Manchester City’s typically sleepy mid-season transfer window has been rocked by reports that River Plate sensation Julian Alvarez is set to join the Blues.
An agreement of the order of 16.5 million pounds sterling could be enough to get the 2021 South American Footballer of the Year, although this is an example of a January signing that isn’t really a January signing.
Alvarez will likely be loaned out to River or one of City’s affiliate clubs in Europe if a deal is agreed.
At first glance, this seems a bit disappointing, but such a period can be taken advantage of by the player in question and serve to build excitement and anticipation around the impending new arrival.
For example, Argentina international Alvarez need look no further than one of the oldest members of Pep Guardiola’s first team.
City agreed a £27million deal to sign Gabriel Jesus in August 2016, with an agreement that he would stay with Palmeiras for the rest of the Brazilian season before moving to Manchester in January 2017.
All the fears that the teenager of the time Gabrielle could be distracted by the impending move were quickly extinguished as he played a leading role in Brazil’s march to gold medal glory at the 2016 Olympics on home soil. He scored three times, including twice in Honduras’ 6-0 semi-final.
Back at the club, Jesus guided Palmeiras to the Campeonato Brasileiro Serie A title, while his Rio 2016 heroics helped lift Brazil’s senior squad.
The CONMEBOL World Cup qualifying section is notoriously one of the toughest assignments in international football. Still, Gabriel did light work – scoring five out of six appearances for the Seleçao.
It meant that Jesus arrived in the middle of Guardiola’s turbulent first season as a breath of fresh air, a youngster brimming with confidence who duly made an emphatic first impression.
Comparisons between Alvarez and the great Sergio Aguero mean City fans will understandably be eager to see the new man as soon as possible if he signs.
But another year in Buenos Aires could set him up for the stratosphere. Alvarez is the top scorer in the Argentine top flight and River is on course for the title this season. Marcelo Gallardo’s time in charge of El Monumental will likely always be defined by the 2018 Copa Libertadores final victory over bitter rivals Boca Juniors.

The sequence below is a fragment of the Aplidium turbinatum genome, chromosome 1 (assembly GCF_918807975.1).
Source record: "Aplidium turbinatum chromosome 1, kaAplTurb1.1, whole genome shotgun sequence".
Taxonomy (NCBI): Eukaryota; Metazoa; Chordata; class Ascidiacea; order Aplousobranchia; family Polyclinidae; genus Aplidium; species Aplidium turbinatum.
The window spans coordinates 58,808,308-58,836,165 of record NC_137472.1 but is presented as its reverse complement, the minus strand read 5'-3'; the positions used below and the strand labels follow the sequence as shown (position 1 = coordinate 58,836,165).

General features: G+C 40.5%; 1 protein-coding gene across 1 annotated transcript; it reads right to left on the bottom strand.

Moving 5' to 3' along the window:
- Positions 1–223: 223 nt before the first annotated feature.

A heartbreaking loss to Flamengo prevented River from retaining the Continental crown in the following year’s showpiece. Gallardo will be keen to add another Libertadores to his CV before his current contract expires in December 2022.
The most likely spearhead of that triumph if he sticks around is Alvarez, with the Libertadores taking place from February to October this year.
Then there is the small matter of an end-of-year World Cup in Qatar. Alvarez’s five appearances in Argentina so far have come from the bench, but there’s the tantalizing prospect of him being a standout for the Albiceleste as Lionel Messi does his swan song on the biggest stage.
How about that for a dream scenario in January 2023? Manchester City’s new striker walks through the door with a World Cup medal in one pocket and a Libertadores in the other.
Jesus’ impressive journey from signing to arriving at City shows that it is not impossible, although the arrival of a player capable of operating in all three positions on the front line is perhaps not impossible. not be the best news for the Brazilian himself.
Do you think Alvarez would benefit from another year in Argentina? Follow City Is Ours Editor Dom Farrell on Twitter to join the discussion and let us know your thoughts in the comments section below.